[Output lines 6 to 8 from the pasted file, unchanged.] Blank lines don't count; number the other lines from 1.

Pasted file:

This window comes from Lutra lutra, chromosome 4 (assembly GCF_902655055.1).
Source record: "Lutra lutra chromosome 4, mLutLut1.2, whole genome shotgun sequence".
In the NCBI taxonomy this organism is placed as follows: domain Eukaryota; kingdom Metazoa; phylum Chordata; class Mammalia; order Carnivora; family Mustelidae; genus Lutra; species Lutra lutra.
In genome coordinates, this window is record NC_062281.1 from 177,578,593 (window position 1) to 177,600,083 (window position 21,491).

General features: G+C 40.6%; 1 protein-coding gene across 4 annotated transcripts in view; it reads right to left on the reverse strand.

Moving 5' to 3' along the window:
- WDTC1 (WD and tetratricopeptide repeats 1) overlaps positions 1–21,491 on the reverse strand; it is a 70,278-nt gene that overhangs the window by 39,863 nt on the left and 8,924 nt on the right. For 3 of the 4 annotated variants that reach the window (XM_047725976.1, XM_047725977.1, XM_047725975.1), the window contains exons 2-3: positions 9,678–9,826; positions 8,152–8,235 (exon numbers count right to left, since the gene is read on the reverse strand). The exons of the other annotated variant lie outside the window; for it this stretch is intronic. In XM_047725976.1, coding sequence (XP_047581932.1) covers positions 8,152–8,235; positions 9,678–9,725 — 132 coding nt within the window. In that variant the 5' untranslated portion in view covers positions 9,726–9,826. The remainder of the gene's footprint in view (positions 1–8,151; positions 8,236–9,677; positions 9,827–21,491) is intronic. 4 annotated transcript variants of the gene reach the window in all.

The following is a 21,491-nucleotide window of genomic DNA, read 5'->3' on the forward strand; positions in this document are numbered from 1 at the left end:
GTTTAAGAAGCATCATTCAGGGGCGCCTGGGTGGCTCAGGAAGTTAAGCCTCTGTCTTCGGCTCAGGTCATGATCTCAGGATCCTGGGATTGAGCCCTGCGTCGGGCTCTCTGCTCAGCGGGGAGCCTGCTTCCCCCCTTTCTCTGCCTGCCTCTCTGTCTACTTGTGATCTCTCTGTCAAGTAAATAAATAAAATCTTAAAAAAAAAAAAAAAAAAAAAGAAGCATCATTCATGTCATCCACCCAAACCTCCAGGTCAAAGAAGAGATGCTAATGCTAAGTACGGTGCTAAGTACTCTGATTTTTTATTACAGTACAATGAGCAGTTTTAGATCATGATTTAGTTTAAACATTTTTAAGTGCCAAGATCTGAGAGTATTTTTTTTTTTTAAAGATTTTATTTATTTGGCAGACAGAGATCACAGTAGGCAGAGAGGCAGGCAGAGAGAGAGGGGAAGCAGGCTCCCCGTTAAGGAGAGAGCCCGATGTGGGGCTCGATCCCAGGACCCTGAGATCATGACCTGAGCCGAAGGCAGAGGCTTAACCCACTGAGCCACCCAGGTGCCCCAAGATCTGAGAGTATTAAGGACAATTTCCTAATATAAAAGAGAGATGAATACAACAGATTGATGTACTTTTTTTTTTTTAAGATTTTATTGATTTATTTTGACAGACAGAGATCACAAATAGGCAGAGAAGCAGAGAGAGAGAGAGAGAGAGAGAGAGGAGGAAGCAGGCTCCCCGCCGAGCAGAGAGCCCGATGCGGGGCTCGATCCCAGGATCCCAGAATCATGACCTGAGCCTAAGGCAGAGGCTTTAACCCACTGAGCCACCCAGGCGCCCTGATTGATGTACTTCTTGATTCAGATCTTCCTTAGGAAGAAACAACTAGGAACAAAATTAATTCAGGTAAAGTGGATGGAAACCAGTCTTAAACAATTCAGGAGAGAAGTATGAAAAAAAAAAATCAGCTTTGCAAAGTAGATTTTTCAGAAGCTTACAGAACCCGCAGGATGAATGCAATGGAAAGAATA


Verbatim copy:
Moving 5' to 3' along the window:
- WDTC1 (WD and tetratricopeptide repeats 1) overlaps positions 1–21,491 on the reverse strand; it is a 70,278-nt gene that overhangs the window by 39,863 nt on the left and 8,924 nt on the right. For 3 of the 4 annotated variants that reach the window (XM_047725976.1, XM_047725977.1, XM_047725975.1), the window contains exons 2-3: positions 9,678–9,826; positions 8,152–8,235 (exon numbers count right to left, since the gene is read on the reverse strand). The exons of the other annotated variant lie outside the window; for it this stretch is intronic. In XM_047725976.1, coding sequence (XP_047581932.1) covers positions 8,152–8,235; positions 9,678–9,725 — 132 coding nt within the window. In that variant the 5' untranslated portion in view covers positions 9,726–9,826. The remainder of the gene's footprint in view (positions 1–8,151; positions 8,236–9,677; positions 9,827–21,491) is intronic. 4 annotated transcript variants of the gene reach the window in all.

The following is a 21,491-nucleotide window of genomic DNA, read 5'->3' on the forward strand; positions in this document are numbered from 1 at the left end: